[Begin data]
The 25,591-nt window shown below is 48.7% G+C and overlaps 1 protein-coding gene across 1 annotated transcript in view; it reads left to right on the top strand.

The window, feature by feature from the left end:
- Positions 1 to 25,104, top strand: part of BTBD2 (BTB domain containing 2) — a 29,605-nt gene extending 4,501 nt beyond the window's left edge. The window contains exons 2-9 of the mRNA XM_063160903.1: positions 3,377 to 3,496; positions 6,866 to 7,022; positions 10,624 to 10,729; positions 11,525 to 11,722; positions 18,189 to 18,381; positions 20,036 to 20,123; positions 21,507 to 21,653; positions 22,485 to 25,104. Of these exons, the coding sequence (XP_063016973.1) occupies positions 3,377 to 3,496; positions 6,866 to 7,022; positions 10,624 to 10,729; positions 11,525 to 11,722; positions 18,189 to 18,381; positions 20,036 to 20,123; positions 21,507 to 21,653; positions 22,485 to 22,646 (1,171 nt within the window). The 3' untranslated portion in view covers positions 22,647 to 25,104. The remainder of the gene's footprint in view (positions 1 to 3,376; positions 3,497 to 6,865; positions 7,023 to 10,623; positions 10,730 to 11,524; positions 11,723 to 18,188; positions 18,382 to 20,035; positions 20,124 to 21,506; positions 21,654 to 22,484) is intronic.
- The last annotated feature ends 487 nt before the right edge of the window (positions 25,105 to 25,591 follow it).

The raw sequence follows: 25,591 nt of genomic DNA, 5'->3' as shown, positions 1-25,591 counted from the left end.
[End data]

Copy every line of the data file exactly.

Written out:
The 25,591-nt window shown below is 48.7% G+C and overlaps 1 protein-coding gene across 1 annotated transcript in view; it reads left to right on the top strand.

The window, feature by feature from the left end:
- Positions 1 to 25,104, top strand: part of BTBD2 (BTB domain containing 2) — a 29,605-nt gene extending 4,501 nt beyond the window's left edge. The window contains exons 2-9 of the mRNA XM_063160903.1: positions 3,377 to 3,496; positions 6,866 to 7,022; positions 10,624 to 10,729; positions 11,525 to 11,722; positions 18,189 to 18,381; positions 20,036 to 20,123; positions 21,507 to 21,653; positions 22,485 to 25,104. Of these exons, the coding sequence (XP_063016973.1) occupies positions 3,377 to 3,496; positions 6,866 to 7,022; positions 10,624 to 10,729; positions 11,525 to 11,722; positions 18,189 to 18,381; positions 20,036 to 20,123; positions 21,507 to 21,653; positions 22,485 to 22,646 (1,171 nt within the window). The 3' untranslated portion in view covers positions 22,647 to 25,104. The remainder of the gene's footprint in view (positions 1 to 3,376; positions 3,497 to 6,865; positions 7,023 to 10,623; positions 10,730 to 11,524; positions 11,723 to 18,188; positions 18,382 to 20,035; positions 20,124 to 21,506; positions 21,654 to 22,484) is intronic.
- The last annotated feature ends 487 nt before the right edge of the window (positions 25,105 to 25,591 follow it).

The raw sequence follows: 25,591 nt of genomic DNA, 5'->3' as shown, positions 1-25,591 counted from the left end.